The Art of Power

Today’s politicians can draw important lessons from the genius and the flaws of Thomas Jefferson. Here’s a clip from Jon Meacham’s interview this week with Jon Stewart (though it’s well worth watching the entire interview [starts around 0:15:00]):

Resonating lines for me:

“Jefferson was afraid of Britain militarily and culturally, but also that we would have a populace that would not be guided by data, that would not be guided by fact, that would be guided by authority – priestly or monarchical or aristocratic…the experiment in self-government meant you had focus on the self, you had to work on the life of the mind…”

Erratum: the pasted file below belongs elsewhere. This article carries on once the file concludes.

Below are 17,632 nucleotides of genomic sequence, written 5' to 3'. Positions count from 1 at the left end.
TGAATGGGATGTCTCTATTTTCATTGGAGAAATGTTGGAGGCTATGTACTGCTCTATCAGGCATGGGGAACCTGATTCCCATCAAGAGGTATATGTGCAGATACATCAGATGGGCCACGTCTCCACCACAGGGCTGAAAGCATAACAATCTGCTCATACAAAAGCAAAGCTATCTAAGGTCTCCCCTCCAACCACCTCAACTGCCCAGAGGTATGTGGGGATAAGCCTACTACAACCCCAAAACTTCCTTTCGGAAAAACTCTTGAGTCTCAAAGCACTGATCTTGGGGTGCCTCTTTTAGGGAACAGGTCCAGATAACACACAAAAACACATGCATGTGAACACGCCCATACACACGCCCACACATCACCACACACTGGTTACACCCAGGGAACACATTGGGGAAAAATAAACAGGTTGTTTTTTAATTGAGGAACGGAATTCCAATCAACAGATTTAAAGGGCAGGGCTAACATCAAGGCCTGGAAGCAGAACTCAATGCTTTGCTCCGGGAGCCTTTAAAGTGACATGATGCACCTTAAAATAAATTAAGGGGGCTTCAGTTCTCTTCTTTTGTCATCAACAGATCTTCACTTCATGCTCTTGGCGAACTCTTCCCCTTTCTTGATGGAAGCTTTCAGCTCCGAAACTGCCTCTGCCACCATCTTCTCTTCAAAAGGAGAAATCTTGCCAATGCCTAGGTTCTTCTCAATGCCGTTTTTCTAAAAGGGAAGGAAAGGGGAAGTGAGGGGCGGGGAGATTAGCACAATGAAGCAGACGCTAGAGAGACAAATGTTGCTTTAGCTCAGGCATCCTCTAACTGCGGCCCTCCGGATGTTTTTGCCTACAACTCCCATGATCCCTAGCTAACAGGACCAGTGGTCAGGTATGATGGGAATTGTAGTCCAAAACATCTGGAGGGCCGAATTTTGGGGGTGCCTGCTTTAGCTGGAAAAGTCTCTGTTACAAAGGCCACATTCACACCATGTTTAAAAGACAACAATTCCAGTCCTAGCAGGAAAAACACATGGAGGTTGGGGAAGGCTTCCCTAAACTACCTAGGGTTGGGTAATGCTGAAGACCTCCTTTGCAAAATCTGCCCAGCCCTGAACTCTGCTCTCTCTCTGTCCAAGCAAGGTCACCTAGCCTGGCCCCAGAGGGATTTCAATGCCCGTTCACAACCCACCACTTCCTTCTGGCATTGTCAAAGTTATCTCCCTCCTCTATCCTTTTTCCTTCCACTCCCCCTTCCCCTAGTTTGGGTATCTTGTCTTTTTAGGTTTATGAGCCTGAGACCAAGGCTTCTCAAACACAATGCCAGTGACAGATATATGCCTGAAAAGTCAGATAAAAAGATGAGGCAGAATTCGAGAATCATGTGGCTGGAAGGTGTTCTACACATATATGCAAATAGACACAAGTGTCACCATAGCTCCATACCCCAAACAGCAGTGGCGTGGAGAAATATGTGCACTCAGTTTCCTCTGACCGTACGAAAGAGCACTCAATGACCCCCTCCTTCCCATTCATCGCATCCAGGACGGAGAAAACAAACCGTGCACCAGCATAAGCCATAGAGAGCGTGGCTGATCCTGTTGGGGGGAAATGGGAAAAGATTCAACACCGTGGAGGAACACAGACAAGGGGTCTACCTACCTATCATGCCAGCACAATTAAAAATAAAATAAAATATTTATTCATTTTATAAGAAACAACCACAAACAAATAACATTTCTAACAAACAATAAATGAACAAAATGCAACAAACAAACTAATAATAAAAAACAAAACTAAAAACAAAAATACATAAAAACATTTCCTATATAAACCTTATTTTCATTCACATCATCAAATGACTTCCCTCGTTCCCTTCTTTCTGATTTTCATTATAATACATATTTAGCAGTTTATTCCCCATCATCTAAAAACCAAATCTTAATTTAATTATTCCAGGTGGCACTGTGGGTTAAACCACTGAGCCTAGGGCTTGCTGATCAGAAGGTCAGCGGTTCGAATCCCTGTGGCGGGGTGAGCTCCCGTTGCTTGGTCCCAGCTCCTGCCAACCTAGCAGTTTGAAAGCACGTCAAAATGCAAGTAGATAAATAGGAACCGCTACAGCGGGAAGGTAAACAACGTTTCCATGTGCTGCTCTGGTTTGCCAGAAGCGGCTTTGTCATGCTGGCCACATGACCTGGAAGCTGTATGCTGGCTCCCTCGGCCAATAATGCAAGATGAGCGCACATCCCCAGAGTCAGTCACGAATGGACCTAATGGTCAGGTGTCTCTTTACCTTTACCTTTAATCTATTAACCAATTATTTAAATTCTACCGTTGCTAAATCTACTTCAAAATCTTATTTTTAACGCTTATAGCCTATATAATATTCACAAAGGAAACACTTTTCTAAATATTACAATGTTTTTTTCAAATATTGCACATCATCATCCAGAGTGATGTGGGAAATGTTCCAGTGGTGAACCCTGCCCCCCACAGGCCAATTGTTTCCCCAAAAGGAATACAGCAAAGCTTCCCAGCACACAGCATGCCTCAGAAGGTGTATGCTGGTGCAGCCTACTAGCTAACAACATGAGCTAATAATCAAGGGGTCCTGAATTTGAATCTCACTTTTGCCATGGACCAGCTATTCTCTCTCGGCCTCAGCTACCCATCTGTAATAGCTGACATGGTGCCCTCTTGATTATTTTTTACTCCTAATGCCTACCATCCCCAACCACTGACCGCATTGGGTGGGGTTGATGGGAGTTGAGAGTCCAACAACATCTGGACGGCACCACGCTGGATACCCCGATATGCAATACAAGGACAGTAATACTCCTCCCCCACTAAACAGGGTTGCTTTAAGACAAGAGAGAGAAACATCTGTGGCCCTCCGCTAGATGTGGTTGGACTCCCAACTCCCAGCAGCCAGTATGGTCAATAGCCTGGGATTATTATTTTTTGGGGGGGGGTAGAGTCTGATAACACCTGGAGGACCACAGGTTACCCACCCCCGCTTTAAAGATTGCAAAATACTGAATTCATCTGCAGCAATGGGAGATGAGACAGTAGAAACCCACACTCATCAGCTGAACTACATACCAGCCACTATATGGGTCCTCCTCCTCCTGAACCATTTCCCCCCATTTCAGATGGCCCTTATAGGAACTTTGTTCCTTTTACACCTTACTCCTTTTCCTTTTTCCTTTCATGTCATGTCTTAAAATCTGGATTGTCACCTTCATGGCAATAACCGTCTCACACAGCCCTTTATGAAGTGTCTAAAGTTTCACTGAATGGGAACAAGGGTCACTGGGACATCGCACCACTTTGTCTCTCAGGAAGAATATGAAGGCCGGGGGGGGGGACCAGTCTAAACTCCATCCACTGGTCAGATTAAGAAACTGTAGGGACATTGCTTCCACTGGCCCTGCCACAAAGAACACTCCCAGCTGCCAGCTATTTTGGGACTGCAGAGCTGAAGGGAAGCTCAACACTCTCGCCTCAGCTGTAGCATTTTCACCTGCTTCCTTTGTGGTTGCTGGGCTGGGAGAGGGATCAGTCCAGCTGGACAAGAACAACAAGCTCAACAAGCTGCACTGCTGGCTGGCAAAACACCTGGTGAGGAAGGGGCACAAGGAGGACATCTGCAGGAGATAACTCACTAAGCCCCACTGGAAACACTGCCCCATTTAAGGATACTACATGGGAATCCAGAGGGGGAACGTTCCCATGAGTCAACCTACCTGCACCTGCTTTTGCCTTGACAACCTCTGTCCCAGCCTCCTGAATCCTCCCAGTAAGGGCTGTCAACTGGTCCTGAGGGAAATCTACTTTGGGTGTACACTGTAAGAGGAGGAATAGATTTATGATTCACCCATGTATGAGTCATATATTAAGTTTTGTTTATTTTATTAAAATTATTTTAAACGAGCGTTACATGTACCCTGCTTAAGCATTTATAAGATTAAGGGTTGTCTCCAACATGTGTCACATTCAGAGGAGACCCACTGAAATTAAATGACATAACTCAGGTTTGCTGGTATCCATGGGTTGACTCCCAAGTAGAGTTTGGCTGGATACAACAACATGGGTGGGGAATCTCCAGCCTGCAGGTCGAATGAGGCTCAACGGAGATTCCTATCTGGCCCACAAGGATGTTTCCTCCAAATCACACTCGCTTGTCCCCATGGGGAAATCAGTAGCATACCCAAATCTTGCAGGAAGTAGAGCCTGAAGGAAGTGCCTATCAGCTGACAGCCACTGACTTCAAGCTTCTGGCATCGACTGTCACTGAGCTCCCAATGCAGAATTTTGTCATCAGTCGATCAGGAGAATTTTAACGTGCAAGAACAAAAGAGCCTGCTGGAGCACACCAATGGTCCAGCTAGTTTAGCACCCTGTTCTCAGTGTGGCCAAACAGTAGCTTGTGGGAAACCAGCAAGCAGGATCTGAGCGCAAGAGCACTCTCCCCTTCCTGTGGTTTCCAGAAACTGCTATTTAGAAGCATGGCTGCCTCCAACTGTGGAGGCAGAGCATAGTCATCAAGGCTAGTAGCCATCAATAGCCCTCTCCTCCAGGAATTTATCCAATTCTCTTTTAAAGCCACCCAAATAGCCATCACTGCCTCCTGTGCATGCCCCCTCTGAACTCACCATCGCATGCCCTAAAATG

“From the beginning of Jefferson’s life to the hour of his death, slaves were there to make his life possible…The tragic, unbridgeable gap between what he said about liberty and what he did about it in his own life and his own economic world is the great tragedy of his life. It is also the great tragedy of American life.”

It is frustrating that someone who advocated so strongly for reason and freedom from inherited authority constructs could give up on trying to change the one aspect of American society that negated both of those ideas.

I hope today’s politicians on both side of the Atlantic draw some lessons from the life of Jefferson and strive for enlightened thinking while fighting for change, even when it seems too difficult.

One reply on “The Art of Power”

Great blog Jodi, just started looking through it. I’m pretty excited about this book, already ordered! 🙂

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